Homeowners’ insurance provides peace of mind about your most valuable asset. While some people never have to file a claim, others may suffer many compensable events throughout the life of their insurance policy. Before you file your next property damage claim, it’s essential to understand the effect that multiple claims can have on your rates. Attorney Bill Voss explains how to get the payment you need and prevent prior claims from affecting your record.
Each Claim Affects Your Homeowners' Insurance Rates
There is no limit to the number of home insurance claims you can file, but filing several claims in quick succession could raise red flags with your insurer. Texas law prohibits insurance companies from raising your policy premium after your first claim. However, after that, insurance companies keep close track of the following:
How many claims you've filed
Like auto coverage companies, home insurance providers increase premiums (or restrict coverage) with each claim. A typical home claim stays on your insurance record for five to seven years. If you make two or more claims in five years, your home insurance premiums will likely increase.
What the claims were for
Weather-related claims such as wind, hail, hurricane, and flood damage affect your coverage eligibility less because homeowners have little control over the cause of loss. However, multiple weather damage claims can increase premiums if the homeowner does not take steps to prevent further damage.
How much you’ve previously been paid
Large loss events such as fires or widespread water damage from a burst pipe can increase the cost of your policy.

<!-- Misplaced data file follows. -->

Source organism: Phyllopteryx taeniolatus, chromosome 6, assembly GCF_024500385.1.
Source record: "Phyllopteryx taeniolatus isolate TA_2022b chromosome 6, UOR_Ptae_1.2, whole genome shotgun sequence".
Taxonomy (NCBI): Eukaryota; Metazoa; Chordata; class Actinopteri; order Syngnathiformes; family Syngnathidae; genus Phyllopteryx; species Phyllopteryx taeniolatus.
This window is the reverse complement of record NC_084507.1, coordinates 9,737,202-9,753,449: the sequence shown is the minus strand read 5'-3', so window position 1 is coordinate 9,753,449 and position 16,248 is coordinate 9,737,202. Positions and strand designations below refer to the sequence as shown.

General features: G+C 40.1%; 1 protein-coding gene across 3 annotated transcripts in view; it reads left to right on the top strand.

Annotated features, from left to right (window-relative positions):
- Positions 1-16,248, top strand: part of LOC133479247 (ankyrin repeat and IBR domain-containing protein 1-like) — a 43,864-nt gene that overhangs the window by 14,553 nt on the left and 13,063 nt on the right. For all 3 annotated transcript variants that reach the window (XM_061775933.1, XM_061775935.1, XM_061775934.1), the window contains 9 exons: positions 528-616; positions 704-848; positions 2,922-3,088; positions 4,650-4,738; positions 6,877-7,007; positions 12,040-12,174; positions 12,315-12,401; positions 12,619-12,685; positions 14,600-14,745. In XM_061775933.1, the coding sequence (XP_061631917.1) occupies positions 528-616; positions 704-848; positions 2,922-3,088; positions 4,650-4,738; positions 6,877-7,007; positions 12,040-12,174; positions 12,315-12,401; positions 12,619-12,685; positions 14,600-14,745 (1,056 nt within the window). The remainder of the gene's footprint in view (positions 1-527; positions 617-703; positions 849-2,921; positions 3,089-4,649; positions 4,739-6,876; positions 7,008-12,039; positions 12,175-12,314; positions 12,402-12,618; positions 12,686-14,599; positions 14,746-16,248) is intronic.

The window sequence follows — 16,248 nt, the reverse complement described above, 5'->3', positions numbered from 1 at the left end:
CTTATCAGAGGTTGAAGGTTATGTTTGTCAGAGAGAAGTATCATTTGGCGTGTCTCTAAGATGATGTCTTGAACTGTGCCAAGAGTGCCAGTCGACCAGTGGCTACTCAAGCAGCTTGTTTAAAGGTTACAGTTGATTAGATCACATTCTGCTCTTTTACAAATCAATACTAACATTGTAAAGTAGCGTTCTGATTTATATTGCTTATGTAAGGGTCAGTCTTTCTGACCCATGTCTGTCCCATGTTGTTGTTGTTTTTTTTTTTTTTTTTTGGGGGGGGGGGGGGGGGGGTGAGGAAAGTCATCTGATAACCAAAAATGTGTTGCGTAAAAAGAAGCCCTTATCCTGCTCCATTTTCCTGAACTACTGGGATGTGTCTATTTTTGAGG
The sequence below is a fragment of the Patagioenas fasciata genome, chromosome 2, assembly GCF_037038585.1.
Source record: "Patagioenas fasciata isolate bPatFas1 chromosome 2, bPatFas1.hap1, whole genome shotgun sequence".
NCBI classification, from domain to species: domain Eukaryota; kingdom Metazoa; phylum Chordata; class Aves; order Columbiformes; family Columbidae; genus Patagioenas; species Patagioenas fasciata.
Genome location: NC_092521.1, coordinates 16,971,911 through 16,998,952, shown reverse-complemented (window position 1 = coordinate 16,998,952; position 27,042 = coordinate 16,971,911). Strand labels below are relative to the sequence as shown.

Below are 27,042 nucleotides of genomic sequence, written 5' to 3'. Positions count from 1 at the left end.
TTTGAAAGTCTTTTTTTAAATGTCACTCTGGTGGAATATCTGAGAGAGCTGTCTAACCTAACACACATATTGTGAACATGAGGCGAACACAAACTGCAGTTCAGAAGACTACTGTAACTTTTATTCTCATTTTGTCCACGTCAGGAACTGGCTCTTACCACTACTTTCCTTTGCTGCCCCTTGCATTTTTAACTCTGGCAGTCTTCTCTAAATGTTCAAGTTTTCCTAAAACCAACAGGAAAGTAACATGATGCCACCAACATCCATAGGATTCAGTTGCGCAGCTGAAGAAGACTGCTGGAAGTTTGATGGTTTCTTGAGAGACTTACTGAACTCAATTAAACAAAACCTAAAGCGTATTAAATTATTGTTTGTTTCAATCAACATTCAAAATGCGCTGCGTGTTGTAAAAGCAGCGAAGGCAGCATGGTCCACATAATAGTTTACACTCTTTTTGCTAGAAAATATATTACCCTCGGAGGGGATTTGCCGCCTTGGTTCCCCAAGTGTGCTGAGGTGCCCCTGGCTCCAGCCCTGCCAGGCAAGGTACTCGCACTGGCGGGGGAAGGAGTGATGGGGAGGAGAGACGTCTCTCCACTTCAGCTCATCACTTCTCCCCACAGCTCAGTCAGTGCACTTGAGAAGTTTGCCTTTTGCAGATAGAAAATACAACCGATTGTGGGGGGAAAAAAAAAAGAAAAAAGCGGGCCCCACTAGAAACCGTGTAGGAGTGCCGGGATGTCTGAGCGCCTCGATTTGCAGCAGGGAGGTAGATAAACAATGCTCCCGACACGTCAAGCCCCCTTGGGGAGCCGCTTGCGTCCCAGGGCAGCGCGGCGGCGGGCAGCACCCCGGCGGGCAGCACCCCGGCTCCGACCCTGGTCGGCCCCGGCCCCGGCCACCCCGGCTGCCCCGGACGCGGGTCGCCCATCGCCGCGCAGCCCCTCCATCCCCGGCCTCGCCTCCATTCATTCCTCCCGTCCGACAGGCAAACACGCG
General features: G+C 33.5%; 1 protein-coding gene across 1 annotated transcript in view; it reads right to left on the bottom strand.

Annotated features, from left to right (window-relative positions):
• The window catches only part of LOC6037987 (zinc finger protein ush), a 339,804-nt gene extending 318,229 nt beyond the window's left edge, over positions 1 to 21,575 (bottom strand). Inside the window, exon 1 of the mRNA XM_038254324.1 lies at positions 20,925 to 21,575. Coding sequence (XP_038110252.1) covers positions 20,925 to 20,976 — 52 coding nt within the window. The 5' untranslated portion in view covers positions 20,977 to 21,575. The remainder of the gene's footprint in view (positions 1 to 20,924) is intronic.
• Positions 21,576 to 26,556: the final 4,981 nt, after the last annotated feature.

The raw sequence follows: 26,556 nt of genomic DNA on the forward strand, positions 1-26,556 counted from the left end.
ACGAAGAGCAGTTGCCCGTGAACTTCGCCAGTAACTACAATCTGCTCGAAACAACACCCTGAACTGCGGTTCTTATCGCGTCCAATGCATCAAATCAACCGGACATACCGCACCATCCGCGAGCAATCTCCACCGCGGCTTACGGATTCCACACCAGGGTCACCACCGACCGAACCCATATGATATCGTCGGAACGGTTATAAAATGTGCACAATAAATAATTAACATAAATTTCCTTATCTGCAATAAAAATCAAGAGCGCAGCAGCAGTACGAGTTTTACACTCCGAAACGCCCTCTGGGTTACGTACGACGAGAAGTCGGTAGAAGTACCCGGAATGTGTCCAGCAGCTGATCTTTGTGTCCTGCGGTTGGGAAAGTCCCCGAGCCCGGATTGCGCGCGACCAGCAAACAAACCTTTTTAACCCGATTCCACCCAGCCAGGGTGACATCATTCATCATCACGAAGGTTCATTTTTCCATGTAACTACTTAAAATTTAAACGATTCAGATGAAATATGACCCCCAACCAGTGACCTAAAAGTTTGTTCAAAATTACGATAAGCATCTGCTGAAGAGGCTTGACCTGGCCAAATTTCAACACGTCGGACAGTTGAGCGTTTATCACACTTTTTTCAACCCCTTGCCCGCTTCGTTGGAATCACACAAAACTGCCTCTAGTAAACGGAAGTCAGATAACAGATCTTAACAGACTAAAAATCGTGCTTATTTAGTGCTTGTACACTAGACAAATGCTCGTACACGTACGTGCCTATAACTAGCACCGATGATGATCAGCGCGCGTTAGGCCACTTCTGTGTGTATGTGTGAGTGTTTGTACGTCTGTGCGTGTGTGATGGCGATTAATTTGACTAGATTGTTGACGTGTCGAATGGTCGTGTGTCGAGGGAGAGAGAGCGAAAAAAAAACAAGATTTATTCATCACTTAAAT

How many claims were denied
If you made claims that were filed but denied, an insurer might cancel your policy due to a history of fraudulent claims. You also risk coverage after multiple claims for theft, vandalism, or other causes if you don’t take proper steps to minimize the risk of losses.
Can I Bring My Home Insurance Rate Back Down?
You may need to wait a few years for your insurance history to clear before you see a change in your rate. In the meantime, you could:
Dispute losses on your claims history
A Loss History Report is a record of insurance losses associated with a particular property. Homeowners can access a free copy of their loss history report from the Comprehensive Loss Underwriting Exchange (CLUE) database to examine their claims history for the past five years. Since the loss history report connects to the address rather than the owners, a previous owner's claim might appear on your record. If the previous owner did not request or share this report before you bought the house, your rates could still be affected.
Install safety features
If your rates increased due to multiple claims, you might be able to save costs by installing cameras, fences, fire-suppression systems, or other safety features on your property.
Check your discount eligibility
Many insurers offer discounts for paying a policy in full, increasing your credit score, and making upgrades to the home that prevent significant losses.
We Help You Get the Property Damage Coverage You Need
When deciding whether to file a claim, there are two things to consider: the cost of the damages and your insurance deductible. Generally speaking, homeowners should file a claim if the repairs cost three (or more) times the deductible. The numbers should be precise, so a professional must appraise the damages before you file your claim.
If your insurance company refuses to pay for all of your losses, the Voss Law Firm can help. Call us at (888) 614-7730 or complete our contact form today to get answers to your questions, or start reading your copy of our free book, Tricks of the Trade: How Insurance Companies Deny, Delay, Confuse, and Refuse.